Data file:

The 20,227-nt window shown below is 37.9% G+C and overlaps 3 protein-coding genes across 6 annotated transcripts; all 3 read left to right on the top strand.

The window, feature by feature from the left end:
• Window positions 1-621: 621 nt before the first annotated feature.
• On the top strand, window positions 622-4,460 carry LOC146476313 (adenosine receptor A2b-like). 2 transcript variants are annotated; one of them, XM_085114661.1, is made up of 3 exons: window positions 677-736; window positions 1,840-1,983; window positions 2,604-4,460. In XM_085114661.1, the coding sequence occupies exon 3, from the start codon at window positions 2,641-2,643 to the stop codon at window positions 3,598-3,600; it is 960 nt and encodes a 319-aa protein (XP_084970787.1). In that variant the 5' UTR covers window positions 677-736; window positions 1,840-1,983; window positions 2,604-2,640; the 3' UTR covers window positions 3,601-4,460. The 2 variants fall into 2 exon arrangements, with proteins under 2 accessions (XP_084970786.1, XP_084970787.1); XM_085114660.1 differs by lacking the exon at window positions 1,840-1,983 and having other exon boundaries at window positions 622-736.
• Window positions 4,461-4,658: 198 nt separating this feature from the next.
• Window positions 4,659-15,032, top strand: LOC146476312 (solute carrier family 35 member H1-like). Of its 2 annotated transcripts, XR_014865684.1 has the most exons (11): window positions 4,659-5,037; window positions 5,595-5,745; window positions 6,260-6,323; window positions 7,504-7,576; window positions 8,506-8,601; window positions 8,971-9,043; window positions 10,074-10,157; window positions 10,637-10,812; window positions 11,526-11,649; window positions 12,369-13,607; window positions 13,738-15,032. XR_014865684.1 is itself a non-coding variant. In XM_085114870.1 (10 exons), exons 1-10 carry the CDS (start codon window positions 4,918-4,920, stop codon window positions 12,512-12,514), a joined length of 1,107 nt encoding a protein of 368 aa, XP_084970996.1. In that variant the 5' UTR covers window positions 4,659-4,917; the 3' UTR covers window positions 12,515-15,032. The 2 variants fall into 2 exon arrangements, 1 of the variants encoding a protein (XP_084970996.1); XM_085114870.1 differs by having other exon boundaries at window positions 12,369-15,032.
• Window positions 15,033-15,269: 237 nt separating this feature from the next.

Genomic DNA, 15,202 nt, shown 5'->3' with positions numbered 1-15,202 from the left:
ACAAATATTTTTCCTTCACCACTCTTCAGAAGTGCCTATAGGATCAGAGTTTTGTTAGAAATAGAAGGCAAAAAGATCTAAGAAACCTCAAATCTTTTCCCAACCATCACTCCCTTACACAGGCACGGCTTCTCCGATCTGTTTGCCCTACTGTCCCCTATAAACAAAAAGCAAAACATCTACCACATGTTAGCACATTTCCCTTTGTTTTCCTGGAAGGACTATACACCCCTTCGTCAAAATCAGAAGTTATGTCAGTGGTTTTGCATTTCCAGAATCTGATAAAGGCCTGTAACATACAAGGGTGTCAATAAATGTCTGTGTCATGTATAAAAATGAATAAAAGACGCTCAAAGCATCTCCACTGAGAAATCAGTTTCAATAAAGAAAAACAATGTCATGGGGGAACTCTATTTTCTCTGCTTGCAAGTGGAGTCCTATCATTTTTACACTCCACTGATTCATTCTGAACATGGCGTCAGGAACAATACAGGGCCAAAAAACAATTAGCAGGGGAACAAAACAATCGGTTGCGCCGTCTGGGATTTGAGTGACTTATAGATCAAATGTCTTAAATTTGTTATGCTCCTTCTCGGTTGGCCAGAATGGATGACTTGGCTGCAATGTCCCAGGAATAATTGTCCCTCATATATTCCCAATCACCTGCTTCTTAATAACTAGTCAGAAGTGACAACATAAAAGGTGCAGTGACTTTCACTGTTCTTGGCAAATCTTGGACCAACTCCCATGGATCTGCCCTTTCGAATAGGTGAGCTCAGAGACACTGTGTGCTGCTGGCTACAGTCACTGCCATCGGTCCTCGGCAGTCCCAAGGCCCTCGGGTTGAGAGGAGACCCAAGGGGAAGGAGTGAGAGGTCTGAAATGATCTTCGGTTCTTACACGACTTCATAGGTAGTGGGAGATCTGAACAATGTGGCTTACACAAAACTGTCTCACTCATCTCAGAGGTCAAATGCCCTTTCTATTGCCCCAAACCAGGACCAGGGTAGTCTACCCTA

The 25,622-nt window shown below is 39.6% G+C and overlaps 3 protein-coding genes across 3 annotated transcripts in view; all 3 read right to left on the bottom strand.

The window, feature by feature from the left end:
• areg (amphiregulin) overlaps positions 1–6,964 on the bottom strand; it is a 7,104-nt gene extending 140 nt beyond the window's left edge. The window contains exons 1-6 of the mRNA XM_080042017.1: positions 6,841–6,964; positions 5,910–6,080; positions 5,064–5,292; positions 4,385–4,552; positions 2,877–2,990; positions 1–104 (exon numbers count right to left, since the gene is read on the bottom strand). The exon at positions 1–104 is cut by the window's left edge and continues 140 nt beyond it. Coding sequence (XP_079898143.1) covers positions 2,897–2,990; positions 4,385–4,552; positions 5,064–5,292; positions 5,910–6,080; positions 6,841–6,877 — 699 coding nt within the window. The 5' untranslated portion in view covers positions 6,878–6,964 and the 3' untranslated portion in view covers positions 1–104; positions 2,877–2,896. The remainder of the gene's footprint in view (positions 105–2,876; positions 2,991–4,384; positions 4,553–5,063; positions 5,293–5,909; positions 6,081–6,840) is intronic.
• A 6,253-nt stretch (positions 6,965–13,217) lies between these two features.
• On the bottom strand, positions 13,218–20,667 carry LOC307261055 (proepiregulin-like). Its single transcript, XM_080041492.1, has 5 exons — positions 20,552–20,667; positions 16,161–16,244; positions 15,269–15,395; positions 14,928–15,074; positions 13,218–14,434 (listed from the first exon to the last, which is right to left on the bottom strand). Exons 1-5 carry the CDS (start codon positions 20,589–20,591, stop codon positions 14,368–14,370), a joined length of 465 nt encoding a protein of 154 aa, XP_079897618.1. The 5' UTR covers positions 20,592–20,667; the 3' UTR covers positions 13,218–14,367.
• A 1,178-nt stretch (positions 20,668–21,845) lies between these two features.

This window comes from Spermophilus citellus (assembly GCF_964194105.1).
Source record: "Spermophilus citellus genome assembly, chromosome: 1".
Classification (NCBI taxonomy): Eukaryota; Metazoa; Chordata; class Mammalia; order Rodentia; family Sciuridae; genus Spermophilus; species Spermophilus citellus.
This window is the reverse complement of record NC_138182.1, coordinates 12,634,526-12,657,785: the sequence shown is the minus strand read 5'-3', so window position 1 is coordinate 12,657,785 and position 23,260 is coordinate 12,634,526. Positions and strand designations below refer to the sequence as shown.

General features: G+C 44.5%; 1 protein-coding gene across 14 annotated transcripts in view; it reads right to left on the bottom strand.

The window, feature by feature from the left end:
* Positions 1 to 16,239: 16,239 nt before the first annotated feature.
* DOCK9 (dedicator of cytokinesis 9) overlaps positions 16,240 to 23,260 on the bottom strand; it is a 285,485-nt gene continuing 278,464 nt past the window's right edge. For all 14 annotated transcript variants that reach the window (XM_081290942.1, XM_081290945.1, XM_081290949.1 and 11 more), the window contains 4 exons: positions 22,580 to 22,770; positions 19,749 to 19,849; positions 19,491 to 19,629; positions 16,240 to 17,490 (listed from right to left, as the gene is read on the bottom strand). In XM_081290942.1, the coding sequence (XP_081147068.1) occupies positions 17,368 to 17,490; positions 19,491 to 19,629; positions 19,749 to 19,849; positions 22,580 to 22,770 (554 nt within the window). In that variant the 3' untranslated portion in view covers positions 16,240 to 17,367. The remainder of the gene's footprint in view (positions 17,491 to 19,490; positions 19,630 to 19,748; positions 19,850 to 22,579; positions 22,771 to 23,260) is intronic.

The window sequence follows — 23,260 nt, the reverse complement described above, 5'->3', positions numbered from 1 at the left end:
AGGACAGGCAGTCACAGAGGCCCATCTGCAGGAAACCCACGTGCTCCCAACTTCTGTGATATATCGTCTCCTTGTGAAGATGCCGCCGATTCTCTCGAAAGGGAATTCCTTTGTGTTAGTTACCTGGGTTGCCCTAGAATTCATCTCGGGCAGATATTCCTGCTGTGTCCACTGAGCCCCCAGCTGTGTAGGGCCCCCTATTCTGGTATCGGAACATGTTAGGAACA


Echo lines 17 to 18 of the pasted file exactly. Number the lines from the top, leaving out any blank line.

Source record: "Spermophilus citellus genome assembly, chromosome: 1".
Classification (NCBI taxonomy): Eukaryota; Metazoa; Chordata; class Mammalia; order Rodentia; family Sciuridae; genus Spermophilus; species Spermophilus citellus.